The Sovereignty of Art: Aesthetic Negativity in Adorno and Derrida

Paperback | August 26, 1999

byThomas McCarthyTranslated byNeil Solomon

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Recent discussions of aesthetics, whether in the hermeneutic or the analytic tradition, understand the place of art and aesthetic experience according to a model of "autonomy"--as just one among the many modes of experience that make up the realm of reason, situated beside the other "spheres of value." In contrast, Theodor Adorno and Jacques Derrida view art and aesthetic experience as a medium for the dissolution of nonaesthetic reason, an experientially enacted critique of reason. Art is not only autonomous, following its own law, different from nonaesthetic reason, but sovereign: it subverts the rule of reason.In this book Christoph Menke attempts to explain art's sovereign power to subvert reason without falling into an error common to Adorno's negative dialectics and Derrida's deconstruction. The error, which already appeared in romanticism, is to conceive of the sovereignty of art as reflecting the superiority of its knowledge. For art entails no knowledge and its negativity toward reason cannot be articulated as an insight into the nature of reason: art is sovereign not despite, but because of, its autonomy. Menke brings to his arguments a firm grounding in both philosophy and literary studies, as well as familiarity with German, French, and American sources.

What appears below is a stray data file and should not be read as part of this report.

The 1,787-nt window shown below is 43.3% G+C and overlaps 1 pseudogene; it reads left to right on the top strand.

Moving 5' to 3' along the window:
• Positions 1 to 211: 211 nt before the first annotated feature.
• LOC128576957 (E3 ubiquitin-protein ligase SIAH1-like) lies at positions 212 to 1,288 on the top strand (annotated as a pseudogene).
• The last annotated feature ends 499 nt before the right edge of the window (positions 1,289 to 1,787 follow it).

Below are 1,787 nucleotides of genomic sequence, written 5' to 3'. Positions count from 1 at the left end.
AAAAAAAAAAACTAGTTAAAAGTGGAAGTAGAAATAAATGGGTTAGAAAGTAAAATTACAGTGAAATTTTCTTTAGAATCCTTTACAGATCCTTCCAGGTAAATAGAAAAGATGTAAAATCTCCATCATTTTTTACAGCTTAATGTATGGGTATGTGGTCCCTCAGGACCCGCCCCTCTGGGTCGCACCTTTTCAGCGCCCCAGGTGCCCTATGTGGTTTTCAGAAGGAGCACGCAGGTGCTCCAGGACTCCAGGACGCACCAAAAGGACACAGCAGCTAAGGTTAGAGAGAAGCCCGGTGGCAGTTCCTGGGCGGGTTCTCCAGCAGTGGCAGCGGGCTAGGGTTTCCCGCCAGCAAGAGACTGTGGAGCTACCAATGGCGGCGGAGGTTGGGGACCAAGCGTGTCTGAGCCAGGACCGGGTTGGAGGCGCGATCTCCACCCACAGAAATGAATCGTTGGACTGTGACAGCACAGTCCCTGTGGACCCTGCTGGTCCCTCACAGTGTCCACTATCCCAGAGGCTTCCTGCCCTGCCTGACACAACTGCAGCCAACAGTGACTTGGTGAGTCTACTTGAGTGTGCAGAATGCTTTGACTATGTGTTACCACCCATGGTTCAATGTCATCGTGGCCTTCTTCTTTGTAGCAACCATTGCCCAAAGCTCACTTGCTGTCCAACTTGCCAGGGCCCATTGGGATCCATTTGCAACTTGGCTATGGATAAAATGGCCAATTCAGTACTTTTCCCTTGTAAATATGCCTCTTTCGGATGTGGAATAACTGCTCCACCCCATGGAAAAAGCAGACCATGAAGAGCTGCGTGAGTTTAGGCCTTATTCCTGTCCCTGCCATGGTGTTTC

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Improving the arguments of Theodor Adorno and Jacques Derrida, this book explains art’s sovereign power. According to Derrida and Adorno, art is autonomous. The Sovereignty of Art uses German, French and American sources to explain that art is sovereign because of its autonomy. This book also explains where romanticism failed and that ...

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Recent discussions of aesthetics, whether in the hermeneutic or the analytic tradition, understand the place of art and aesthetic experience according to a model of "autonomy"--as just one among the many modes of experience that make up the realm of reason, situated beside the other "spheres of value." In contrast, Theodor Adorno and J...

Thomas McCarthy is John Schaffer Professor in the Humanities at Northwestern University and the editor of the MIT Press series Studies in Contemporary German Social Thought.

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Format:PaperbackDimensions:328 pages, 9 × 6 × 0.7 inPublished:August 26, 1999Publisher:The MIT PressLanguage:English

The following ISBNs are associated with this title:

ISBN - 10:0262631954

ISBN - 13:9780262631952

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Improving the arguments of Theodor Adorno and Jacques Derrida, this book explains art’s sovereign power. According to Derrida and Adorno, art is autonomous. The Sovereignty of Art uses German, French and American sources to explain that art is sovereign because of its autonomy. This book also explains where romanticism failed and that sovereignty of art is not due to the superiority of its knowledge. In fact, art has no knowledge at all.